The difficult part: calculating costs
Accuracy isn’t everything, and it could turn out that — for you — a less accurate test is better than a more accurate test. How could this be?
Describing how it can be first requires an understanding of the two costs mentioned above. The answer will depend on how the ratio of these two costs interacts with the predictive accuracy of the test. Just how will be shown below, but first let’s go through an example of how to calculate the costs for a mammogram. (Similar tables can be built for any predictive test: examples will be added in time for lie detectors, stock picks, movie reviewers, and so on.)
Shown in this Cost Comparison Table are examples for a mammogram. These are only examples: I am not a physician and am only estimating what I believe are the most likely costs. Your actual costs are best filled in by you and your doctor. The examples that I list are from Gigerenzer (2002).
This is very important! The only way to find and value these costs is to first imagine that the case that lead to them is true: the costs are conditional on these states being true. For example, you have to imagine yourself in the case that you know that the mammogram has made a mistake (false positive or false negative). Then fill in the table. You must imagine all the bad scenarios that can happen if the test makes a mistake.
|Cost + (False Positive)||Score||Cost – (False Negative)||Score|
|Stress, worry, depression. These affect health and well being.||Cancer allowed to develop to a potentially dangerous size.|
|Follow-up tests necessary: prolongs time of worry.||Cancer symptoms can be ignored because “The test said I was fine.”|
|Possible biopsy required, with risk of infection or even, rarely, death.||Treatment is delayed (although no treatment is guaranteed, there is evidence that earlier treatment is more effective at extending life).|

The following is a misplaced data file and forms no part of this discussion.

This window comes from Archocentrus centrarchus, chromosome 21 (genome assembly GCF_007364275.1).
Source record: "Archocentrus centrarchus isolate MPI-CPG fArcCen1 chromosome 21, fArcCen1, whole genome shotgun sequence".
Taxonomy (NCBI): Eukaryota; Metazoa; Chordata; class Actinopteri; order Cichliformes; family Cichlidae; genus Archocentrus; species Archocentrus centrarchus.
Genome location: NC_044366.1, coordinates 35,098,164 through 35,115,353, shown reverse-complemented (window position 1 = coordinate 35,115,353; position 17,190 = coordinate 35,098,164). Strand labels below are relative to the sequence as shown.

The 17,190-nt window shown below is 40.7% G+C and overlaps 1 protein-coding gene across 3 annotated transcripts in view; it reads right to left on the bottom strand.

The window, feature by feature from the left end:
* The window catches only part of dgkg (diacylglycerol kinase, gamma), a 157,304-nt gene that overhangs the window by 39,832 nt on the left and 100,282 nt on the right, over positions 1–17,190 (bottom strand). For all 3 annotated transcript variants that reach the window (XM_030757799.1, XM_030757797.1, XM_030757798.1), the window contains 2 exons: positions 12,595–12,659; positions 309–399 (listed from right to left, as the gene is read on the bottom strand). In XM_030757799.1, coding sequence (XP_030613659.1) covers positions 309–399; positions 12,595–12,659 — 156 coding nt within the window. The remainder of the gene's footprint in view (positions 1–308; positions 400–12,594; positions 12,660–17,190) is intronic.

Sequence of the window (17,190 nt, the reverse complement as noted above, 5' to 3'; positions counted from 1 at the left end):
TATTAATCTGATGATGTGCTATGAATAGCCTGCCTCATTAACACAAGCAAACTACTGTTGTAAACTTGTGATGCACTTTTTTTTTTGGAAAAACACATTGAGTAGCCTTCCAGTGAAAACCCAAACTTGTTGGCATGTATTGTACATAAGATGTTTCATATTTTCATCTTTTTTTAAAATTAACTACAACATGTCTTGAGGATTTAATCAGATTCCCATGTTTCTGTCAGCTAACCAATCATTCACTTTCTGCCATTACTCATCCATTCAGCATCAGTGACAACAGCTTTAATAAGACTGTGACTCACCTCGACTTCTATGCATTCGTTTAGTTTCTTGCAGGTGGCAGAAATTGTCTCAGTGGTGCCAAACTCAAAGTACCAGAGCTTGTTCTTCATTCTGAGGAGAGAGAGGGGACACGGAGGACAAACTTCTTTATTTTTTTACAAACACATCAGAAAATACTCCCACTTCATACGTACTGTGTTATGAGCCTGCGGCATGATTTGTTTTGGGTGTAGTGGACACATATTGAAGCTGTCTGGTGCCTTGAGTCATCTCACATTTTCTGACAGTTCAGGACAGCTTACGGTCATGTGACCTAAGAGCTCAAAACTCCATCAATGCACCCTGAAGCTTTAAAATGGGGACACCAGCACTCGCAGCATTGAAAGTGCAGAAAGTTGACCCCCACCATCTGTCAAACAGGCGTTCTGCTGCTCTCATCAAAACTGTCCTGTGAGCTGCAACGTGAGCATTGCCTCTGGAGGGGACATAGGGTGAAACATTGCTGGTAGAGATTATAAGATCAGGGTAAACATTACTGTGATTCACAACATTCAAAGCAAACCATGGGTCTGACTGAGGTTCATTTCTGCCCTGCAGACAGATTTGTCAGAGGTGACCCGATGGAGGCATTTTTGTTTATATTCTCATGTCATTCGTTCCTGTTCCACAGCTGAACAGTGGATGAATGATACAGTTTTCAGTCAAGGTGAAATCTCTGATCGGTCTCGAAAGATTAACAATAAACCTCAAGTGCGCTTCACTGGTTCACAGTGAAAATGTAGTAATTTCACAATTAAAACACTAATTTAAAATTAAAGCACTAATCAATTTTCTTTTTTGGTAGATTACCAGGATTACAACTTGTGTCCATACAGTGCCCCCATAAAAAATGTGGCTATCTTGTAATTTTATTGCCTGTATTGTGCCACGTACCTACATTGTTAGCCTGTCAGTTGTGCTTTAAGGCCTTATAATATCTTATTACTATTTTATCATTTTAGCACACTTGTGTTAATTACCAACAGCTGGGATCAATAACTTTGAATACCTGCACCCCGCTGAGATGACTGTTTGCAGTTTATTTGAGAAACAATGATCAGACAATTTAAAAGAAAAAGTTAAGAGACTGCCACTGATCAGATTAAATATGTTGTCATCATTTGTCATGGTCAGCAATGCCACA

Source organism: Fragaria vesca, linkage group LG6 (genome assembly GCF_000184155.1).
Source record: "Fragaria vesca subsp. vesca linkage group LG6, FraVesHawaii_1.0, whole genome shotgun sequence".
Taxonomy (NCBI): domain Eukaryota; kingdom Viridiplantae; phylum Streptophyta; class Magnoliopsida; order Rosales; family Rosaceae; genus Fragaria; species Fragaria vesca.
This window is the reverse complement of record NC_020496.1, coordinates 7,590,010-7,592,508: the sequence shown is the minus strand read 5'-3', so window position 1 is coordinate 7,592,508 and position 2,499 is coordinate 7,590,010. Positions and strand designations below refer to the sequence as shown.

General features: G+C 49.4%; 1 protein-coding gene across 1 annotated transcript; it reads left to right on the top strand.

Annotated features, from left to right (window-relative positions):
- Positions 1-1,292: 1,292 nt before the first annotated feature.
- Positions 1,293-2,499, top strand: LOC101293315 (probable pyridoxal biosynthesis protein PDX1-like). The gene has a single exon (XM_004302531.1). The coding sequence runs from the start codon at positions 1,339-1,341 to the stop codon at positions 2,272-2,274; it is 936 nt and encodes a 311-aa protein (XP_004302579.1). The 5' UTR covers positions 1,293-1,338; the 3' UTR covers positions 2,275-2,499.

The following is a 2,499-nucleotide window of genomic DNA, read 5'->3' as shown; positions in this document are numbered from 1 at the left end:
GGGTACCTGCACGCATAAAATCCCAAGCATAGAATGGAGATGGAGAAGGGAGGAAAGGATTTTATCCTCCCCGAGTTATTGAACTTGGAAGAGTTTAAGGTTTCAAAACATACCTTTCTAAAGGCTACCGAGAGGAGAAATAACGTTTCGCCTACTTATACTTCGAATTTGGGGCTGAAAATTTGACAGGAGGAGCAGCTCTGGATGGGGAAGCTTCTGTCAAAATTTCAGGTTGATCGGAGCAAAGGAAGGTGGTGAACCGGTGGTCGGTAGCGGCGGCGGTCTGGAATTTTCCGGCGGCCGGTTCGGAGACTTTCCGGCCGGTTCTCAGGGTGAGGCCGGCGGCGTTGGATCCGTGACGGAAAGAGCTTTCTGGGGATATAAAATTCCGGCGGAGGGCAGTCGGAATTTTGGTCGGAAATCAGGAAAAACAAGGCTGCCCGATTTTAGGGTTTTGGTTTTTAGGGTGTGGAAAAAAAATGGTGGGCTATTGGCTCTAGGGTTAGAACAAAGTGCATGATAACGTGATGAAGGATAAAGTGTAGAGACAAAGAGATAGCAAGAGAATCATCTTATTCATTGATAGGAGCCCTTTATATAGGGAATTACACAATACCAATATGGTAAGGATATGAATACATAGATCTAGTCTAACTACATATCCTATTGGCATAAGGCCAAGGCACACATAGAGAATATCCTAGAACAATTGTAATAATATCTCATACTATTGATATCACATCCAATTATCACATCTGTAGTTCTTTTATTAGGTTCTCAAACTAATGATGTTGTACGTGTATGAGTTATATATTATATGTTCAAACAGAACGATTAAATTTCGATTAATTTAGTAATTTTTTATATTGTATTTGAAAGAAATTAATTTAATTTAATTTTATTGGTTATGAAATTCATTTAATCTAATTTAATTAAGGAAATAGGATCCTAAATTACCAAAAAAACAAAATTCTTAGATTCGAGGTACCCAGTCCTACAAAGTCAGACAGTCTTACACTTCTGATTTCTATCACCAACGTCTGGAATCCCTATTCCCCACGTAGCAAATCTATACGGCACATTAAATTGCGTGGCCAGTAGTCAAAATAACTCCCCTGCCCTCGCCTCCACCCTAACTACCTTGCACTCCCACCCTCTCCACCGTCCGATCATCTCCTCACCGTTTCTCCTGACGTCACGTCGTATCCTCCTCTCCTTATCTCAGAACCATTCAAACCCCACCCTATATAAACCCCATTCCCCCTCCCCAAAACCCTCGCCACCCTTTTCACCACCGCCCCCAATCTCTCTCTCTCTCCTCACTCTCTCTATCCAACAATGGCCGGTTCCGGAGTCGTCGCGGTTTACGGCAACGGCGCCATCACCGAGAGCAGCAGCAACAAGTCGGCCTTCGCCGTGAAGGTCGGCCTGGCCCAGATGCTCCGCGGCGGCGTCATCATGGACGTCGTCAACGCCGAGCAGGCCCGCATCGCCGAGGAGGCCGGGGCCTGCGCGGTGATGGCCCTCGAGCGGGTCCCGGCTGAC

|Unnecessary and possibly harmful surgical procedures used (like mastectomies and lumpectomies).|
|The finding and unnecessary treatment of harmless growths.||Total:||Total:|
Now the hard part. Each of these costs must be rated and assigned some sort of score. The good news is that there is no need to give a dollar figure to each cost. All that is needed is to assign a relative difference between the two. An example will clear up what I mean by that.
Say that you are desperately scared of breast cancer. The very thought of it fills you with a terrible dread. You don’t care about false positives, you don’t care if you have to take dozens of mammograms, suffer through biopsies, and possibly undergo unnecessary treatment. Anything, to you, is better than not starting treatment on true cancer should it develop. Likewise, the thought of missing the cancer in a mammogram is frightening. You want to know as soon as possible.
If you felt like this you would certainly rate Cost – higher than Cost +. Would you say Cost – was twice as high as Cost +, four times, ten? It’s up to you to pick a number after going through each list. Higher numbers reflect higher costs. Of course, if you have actual dollar figures, use these. Some situations, like stock picks, will have natural interpretation (dollars won and lost, for example), others will not.
One way to do this is to go through each point of the lists and assign a score, a number which reflects your feeling. For example, you might assign the first item under False Positives a “10.” The 10 is, of course, arbitrary and it only has meaning in relation to the other items in the list. The 10 could mean dollars or “stress units” or anything. It’s up to you. Your only goal is to be consistent across all items. Here is one possible table.
|Cost + (False Positive)||Score||Cost – (False Negative)||Score|
|Stress, worry, depression. These affect health and well being.||10||Cancer allowed to develop to a potentially dangerous size.||100|
|Follow-up tests necessary: prolongs time of worry.||15||Cancer symptoms can be ignored because “The test said I was fine.”||50|
|Possible biopsy required, with risk of infection.||15||Treatment is delayed (although no treatment is guaranteed, there is evidence that earlier treatment is more effective at extending life).||60|
|Unnecessary and possibly harmful surgical procedures used (like mastectomies and lumpectomies).||20|
|The finding and unnecessary treatment of harmless growths.||10||Total:||70||Total:||210|
I pretended that I was a woman and labeled the costs for each possible error. As you can see, I thought the items under Cost – (False Negatives) were much worse than the errors for False Positives. You probably feel the same. And remember: you are not judging the likelihood of any error here. You are assuming the error is true, that it actually has happened to you, and then you’re scoring its cost. I’ll show you how to fit it in with test performance in a minute.